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Post By
Nitz the Bloody

In Reply To
little kon-el

Subj: Re: Not all of his work, but I see your point...
Posted: Sun Sep 30, 2012 at 10:47:51 pm EDT (Viewed 159 times)
Reply Subj: Not all of his work, but I see your point...
Posted: Sun Sep 30, 2012 at 09:10:25 pm EDT (Viewed 6 times)



    Quote:
    His Superman Adventures was just pure altruistic fun. Trouble, although bad, wasn't cynical. Marvel 1985 didn't read as cynical. His Jenny Sparks series was pretty optimistic (despite the fact that the main character was dead). Even his Spiderman was more about conspiracy than anything else.


Haven't read Trouble or Superman Adventures, and don't remember much about Marvel 1985 or Jenny Sparks. However, I interpreted his Marvel Knights Spider-Man run as a story of futility; how no matter how many lives Peter saves, he's ultimately just wasting his time by reacting to villains while the real evils of society run amok, and it's just a game that only ends when he dies.

Ultimate X-Men was a little more optimistic, since the teens in the X-Men themselves were decent people trying to do the right thing, even when all the adult figures (including Xavier) manipulated their every move. And his Fantastic Four story with Hitch portrayed the characters in a postivie light (and, perhaps Un-coincidentally, was one of his weakest works). But Wanted is one of the most mean-spirited things I've ever read, even before the last page. Kick-Ass basically ridicules the entire notion of the superhero vigilante as the self-aggrandizement of the deluded. Nemesis is just a celebration of the villain's excesses. Even the Wolverine stories he did fall squarely under the category of "bad protagonist, worse antagonists".


    Quote:
    But everything else isn't necessarily cynical, but it is highly political. I don't necessarily mean he's making Cap into a Republican, but he does give his characters a type of politics or philosophical outlook. This makes the characters less than ideal. His violence is less "angry gruesome violence porn" that is Garth Ennis. It isn't the "bad-ass smarter than-thou" violence of Warren Ellis. Millar's violence always seems tied to political arguments in tights. Civil War, Wanted, Authority, Red Son and the Ultimates are all about political disagreements with violence put behind it,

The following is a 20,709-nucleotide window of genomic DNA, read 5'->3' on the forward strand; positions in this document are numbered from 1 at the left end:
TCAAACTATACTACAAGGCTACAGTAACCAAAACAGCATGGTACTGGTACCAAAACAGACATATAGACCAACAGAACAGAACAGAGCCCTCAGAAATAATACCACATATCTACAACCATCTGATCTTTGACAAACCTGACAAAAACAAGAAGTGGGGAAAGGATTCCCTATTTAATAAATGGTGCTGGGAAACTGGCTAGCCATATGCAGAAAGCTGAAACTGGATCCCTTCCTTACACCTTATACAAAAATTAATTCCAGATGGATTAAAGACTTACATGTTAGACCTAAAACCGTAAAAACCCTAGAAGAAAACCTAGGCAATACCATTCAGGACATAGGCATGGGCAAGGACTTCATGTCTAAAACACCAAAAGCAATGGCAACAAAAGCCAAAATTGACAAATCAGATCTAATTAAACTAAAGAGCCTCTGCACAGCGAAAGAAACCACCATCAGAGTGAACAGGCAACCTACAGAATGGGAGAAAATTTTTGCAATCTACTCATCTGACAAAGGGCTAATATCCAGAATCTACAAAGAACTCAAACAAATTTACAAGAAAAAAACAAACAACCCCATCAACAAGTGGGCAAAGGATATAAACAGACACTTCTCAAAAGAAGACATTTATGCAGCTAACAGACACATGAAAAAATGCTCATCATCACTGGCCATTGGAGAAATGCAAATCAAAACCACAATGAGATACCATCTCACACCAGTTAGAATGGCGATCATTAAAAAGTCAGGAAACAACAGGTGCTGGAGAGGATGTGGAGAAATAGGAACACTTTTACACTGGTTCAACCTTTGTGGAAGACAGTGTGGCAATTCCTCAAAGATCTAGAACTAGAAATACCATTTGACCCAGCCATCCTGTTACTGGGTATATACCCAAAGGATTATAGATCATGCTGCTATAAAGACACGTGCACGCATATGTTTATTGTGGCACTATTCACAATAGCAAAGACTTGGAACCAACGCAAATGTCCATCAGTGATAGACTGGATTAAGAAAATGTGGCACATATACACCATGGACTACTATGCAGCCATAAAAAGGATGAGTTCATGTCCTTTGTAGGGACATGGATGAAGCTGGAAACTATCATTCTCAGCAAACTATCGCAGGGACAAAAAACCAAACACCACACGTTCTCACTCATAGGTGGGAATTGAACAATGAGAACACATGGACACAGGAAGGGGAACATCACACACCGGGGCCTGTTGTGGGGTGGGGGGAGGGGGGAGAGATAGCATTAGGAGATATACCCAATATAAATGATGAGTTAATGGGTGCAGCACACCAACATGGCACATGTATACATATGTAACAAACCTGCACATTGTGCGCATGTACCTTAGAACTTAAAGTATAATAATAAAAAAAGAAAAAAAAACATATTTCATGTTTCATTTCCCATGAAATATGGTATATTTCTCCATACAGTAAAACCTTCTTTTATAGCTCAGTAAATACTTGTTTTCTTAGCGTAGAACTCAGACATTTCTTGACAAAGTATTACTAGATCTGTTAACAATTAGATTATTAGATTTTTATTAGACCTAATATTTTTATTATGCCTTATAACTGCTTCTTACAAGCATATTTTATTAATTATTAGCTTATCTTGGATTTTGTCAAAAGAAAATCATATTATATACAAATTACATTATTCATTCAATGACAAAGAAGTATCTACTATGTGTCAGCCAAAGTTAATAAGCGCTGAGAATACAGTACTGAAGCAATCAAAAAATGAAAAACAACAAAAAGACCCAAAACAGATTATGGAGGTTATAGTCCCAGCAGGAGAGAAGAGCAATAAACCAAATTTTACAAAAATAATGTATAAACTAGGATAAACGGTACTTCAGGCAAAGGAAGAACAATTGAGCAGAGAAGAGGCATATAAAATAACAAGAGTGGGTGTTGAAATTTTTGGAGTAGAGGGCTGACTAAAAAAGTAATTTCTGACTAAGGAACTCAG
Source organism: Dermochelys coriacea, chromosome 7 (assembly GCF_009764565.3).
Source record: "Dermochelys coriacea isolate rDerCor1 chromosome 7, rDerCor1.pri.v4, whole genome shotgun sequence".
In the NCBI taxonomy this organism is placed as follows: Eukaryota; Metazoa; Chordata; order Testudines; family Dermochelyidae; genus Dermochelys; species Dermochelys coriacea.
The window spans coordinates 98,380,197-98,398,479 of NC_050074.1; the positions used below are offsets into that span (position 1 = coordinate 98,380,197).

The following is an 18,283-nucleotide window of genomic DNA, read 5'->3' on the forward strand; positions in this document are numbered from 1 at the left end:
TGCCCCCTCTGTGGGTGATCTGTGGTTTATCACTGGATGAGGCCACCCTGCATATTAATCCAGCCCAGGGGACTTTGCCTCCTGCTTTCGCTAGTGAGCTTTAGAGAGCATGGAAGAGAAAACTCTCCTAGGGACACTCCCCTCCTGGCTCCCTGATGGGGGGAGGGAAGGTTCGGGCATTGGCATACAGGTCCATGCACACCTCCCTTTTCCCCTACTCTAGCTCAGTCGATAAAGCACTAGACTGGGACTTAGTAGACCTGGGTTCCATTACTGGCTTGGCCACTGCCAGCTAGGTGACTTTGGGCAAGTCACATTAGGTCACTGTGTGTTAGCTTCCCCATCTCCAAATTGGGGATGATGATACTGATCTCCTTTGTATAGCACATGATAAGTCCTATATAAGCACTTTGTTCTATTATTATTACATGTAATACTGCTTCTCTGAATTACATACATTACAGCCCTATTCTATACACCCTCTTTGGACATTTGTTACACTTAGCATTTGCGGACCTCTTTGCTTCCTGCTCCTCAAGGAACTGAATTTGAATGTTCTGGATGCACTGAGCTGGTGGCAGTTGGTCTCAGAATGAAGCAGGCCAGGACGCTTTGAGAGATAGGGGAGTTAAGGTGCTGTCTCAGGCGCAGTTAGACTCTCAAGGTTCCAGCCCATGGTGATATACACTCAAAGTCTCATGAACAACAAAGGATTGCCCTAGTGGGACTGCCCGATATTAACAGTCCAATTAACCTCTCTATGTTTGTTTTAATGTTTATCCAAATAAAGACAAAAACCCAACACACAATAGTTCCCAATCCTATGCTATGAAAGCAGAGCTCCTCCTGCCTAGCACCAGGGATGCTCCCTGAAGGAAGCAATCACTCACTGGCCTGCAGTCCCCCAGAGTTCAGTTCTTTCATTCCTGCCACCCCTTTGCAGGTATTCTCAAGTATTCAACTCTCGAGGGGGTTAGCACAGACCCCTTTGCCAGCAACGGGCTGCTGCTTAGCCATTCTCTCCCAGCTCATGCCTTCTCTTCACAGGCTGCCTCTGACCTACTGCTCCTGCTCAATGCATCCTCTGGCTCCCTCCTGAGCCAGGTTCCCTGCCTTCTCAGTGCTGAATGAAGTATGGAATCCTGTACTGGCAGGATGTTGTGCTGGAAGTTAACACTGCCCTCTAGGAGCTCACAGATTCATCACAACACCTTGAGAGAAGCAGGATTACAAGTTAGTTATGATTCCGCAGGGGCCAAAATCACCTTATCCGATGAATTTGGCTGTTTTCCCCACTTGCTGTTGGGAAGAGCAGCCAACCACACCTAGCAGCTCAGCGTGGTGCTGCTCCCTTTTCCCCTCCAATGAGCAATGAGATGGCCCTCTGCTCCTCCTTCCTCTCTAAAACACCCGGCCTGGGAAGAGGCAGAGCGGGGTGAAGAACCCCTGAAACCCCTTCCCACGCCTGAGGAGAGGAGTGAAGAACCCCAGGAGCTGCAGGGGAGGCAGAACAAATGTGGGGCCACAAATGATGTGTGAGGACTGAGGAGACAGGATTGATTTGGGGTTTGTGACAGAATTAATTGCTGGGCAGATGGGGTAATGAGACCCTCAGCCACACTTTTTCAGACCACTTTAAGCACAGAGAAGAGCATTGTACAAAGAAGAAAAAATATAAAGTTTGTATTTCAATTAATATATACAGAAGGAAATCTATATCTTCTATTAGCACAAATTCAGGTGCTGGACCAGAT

He used to, but stories like Kick-Ass and Nemesis take the political context out, and leave behind the violence porn attributed to Ennis. Except that Ennis understands when to use violence as black humor, and when to show its consequences.

Also, I'd hardly characterize Ellis' violence as "smarter-than-thou", because it's almost always undercut by the weight of the situation. In Transmetropolitan, Spider Jerusalem only resorts to live ammunition towards the end, when his deteriorating health and the Smiler's reign have become truly dire; before that, he just beats people up or shoots them with a bowel disruptor. In Stormwatch, it's clear that most of the characters don't take joy in killing, and the members of that book who later became the Authority are established as having been thoroughly hardened by necessity. Also, let's not forget Planetary, where Elijah Snow ultimately refuses to kill anyone...


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